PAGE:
asked the Chancellor of the Exchequer whether he can state the basis of assessment of a soldier who is subject to Indian Income Tax and whose wife is subject to British Income Tax; and, particularly, in what proportion the £165 at the lower rate of British Income Tax is divided between husband and wife.
I assume that my hon. and gallant Friend has in mind a case in which the soldier is not resident in the United Kingdom and his wife is resident here. In such a case the soldier is not liable to United Kingdom Income Tax on any income arising to him from sources outside this country, and is entitled to a proportion of the personal reliefs and allowances (including the reduced rate relief on the first £165 of income) which he would have received if he had been resident, the proportion being that which his income liable to United Kingdom Income Tax bears to his total income from all sources. If he and his wife are treated for taxation purposes as living together he is entitled, as a non-resident, to the appropriate proportion of the allowances due to a married couple calculated by reference to the joint liable incomes of himself and his wife as compared with the joint total income, Alternatively, if it is to their advantage, he and his wife may be treated as single and separate individuals for United Kingdom Income Tax purposes. In that event the wife receives the full reliefs applicable to a single person against her income and the husband receives the appropriate proportion of a single person's reliefs against the income on which he is liable to United Kingdom tax.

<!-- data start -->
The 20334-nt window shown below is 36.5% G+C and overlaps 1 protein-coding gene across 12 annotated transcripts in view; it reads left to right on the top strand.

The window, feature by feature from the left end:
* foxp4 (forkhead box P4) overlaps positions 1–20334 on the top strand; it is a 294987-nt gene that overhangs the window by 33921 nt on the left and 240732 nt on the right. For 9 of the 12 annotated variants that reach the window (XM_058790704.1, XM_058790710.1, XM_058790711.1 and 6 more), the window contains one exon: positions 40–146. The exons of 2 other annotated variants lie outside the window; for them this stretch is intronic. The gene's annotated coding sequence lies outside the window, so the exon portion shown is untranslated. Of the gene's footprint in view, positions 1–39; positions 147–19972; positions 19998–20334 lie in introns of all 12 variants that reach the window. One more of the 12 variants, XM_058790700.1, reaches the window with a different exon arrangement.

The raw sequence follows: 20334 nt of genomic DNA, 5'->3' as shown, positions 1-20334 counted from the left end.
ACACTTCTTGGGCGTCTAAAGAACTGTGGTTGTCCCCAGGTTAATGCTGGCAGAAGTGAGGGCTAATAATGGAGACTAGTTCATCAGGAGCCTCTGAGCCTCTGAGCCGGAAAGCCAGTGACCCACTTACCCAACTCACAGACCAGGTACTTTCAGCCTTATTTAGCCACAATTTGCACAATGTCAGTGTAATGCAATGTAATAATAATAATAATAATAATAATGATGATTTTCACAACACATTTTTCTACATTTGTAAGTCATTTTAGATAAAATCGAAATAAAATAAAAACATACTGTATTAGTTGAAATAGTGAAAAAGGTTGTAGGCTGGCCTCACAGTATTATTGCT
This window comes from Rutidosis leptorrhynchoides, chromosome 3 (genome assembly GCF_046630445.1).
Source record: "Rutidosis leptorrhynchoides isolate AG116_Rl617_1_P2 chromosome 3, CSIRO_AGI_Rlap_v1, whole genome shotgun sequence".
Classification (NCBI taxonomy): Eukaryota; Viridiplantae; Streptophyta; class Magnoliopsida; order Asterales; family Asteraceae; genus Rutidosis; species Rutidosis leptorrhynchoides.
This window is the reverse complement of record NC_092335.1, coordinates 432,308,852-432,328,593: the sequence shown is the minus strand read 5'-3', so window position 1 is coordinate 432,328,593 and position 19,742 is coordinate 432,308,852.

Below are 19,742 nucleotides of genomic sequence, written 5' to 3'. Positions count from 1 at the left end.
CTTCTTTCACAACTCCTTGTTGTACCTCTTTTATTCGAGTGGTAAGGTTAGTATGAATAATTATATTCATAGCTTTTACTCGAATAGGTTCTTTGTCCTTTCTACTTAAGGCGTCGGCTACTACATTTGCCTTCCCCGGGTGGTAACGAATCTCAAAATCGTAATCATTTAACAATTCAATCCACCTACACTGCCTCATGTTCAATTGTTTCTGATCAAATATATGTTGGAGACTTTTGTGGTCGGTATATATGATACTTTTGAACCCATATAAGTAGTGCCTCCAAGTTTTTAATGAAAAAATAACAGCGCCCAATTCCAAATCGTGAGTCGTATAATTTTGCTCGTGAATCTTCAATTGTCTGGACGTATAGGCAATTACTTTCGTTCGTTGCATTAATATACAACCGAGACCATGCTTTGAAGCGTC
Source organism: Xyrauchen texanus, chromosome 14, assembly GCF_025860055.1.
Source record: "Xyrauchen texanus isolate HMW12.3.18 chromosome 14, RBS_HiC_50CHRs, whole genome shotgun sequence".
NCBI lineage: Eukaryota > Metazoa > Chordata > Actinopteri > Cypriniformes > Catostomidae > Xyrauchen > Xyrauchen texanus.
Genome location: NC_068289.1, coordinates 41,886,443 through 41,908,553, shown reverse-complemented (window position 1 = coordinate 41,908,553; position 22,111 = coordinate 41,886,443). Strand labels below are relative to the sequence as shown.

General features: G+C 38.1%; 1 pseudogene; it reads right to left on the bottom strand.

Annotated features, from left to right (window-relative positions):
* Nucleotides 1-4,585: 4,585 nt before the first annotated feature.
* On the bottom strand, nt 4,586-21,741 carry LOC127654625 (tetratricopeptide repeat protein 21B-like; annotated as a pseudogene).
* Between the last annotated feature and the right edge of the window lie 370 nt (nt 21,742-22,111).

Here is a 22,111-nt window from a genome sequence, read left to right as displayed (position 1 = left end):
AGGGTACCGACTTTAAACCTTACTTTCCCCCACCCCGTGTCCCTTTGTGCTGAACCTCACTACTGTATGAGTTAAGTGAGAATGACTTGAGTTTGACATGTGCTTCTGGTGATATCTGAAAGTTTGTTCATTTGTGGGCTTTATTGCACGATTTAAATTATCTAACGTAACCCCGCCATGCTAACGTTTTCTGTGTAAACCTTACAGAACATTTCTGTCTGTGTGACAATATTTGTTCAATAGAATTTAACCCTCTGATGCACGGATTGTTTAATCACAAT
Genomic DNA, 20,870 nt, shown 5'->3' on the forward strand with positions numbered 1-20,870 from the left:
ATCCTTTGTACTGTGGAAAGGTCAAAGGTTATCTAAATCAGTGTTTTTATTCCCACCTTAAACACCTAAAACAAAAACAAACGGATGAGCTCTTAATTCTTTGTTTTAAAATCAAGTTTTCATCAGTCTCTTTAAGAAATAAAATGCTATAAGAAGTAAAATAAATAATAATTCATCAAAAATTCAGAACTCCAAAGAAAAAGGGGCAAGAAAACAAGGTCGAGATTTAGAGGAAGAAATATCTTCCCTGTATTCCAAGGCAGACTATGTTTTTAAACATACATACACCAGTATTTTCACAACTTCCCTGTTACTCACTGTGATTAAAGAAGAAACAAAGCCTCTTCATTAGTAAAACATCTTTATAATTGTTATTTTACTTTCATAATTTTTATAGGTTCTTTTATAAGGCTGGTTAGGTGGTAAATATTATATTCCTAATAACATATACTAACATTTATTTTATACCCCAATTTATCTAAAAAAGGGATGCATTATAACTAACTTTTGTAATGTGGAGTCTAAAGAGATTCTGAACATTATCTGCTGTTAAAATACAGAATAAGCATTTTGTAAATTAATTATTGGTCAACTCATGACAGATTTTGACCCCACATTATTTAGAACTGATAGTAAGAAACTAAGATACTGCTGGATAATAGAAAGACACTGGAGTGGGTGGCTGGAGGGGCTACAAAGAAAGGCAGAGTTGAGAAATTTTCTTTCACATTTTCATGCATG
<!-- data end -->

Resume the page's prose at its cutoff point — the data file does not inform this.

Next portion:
asked the Secretary of State for India what allowances are permitted in the Indian income assessments on British soldiers liable to Indian Income Tax, both single and married, during their service in S.E.A.C. or India Command.
I would refer my hon. and gallant Friend to my replies of 13th May, 1943, and 22nd February, 1945, of which I am sending him copies.